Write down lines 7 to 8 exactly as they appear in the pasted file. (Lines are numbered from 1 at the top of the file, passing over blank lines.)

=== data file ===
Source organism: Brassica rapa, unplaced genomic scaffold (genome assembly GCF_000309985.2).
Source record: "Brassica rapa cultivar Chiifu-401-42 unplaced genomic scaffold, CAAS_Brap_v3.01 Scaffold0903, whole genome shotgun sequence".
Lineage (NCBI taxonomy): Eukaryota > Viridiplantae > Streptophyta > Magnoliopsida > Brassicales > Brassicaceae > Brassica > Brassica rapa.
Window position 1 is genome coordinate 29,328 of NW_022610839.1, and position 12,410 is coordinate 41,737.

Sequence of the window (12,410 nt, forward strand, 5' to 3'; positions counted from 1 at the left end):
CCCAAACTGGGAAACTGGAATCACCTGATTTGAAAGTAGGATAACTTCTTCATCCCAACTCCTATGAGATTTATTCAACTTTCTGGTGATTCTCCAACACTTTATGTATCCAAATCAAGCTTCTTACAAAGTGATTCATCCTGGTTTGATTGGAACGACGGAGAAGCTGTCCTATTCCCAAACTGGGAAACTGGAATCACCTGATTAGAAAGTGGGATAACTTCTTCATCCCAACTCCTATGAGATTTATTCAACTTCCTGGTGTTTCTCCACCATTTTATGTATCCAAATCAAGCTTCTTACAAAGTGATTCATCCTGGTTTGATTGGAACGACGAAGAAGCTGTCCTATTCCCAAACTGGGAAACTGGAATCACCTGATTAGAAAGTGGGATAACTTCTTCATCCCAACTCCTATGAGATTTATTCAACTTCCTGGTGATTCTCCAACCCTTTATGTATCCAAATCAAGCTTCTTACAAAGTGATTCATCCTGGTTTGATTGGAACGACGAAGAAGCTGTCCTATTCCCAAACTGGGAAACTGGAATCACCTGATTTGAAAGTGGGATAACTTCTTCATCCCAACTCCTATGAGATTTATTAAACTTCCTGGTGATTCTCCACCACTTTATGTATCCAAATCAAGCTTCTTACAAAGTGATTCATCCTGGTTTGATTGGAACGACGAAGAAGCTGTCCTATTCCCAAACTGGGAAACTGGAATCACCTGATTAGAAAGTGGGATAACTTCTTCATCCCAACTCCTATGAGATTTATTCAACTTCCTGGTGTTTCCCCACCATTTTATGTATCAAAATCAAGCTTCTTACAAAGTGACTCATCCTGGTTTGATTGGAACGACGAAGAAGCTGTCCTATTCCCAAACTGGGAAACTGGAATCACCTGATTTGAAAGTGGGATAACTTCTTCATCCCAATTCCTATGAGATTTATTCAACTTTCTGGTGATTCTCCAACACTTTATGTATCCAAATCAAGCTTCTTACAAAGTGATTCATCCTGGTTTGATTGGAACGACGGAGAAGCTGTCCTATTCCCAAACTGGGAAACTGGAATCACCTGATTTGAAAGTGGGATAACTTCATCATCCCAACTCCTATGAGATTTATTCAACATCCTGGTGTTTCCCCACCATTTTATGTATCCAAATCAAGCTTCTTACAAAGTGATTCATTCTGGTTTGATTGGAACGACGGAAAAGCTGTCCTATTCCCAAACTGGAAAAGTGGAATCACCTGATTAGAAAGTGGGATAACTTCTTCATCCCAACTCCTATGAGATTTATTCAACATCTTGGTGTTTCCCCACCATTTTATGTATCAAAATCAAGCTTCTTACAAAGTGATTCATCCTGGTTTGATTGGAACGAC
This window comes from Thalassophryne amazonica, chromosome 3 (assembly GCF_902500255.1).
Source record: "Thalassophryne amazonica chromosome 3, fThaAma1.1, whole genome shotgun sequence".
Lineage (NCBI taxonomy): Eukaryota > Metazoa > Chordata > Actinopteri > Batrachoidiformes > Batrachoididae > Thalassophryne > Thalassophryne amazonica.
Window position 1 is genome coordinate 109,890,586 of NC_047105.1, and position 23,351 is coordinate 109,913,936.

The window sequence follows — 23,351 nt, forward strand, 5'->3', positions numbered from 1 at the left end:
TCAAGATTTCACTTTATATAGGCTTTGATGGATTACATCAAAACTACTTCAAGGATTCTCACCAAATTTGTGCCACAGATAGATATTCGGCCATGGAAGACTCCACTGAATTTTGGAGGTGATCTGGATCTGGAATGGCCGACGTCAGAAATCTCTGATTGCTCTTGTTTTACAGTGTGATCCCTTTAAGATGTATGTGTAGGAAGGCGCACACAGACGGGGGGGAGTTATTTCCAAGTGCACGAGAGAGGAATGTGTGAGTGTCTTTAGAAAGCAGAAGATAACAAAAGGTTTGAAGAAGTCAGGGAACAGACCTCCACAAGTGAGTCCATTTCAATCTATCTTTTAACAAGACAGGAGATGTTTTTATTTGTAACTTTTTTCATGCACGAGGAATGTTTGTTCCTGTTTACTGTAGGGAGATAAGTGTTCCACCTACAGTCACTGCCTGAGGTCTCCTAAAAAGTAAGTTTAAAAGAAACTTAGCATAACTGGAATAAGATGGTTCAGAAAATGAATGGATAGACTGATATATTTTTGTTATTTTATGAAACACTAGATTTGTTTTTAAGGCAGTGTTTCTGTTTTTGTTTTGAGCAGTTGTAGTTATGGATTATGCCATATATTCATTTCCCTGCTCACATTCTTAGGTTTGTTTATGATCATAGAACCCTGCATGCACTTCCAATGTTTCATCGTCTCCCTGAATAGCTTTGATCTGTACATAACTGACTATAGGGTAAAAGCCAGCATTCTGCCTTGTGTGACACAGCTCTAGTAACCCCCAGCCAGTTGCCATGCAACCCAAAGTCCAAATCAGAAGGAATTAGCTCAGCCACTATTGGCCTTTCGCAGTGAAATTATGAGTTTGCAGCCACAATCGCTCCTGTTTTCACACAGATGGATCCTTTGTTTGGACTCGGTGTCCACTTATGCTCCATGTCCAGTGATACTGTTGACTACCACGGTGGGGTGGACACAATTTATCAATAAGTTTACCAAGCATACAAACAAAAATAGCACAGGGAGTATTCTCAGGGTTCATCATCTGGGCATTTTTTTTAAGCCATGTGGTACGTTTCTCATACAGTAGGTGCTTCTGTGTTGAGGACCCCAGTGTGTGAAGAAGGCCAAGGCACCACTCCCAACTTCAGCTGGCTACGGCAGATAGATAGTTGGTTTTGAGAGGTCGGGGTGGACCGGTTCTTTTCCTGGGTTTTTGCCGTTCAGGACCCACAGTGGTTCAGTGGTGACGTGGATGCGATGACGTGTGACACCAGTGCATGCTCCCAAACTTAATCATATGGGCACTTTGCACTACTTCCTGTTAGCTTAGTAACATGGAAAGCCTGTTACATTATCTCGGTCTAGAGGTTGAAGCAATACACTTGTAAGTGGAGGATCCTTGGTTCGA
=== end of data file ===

This window comes from Thalassophryne amazonica, chromosome 3 (assembly GCF_902500255.1).
Source record: "Thalassophryne amazonica chromosome 3, fThaAma1.1, whole genome shotgun sequence".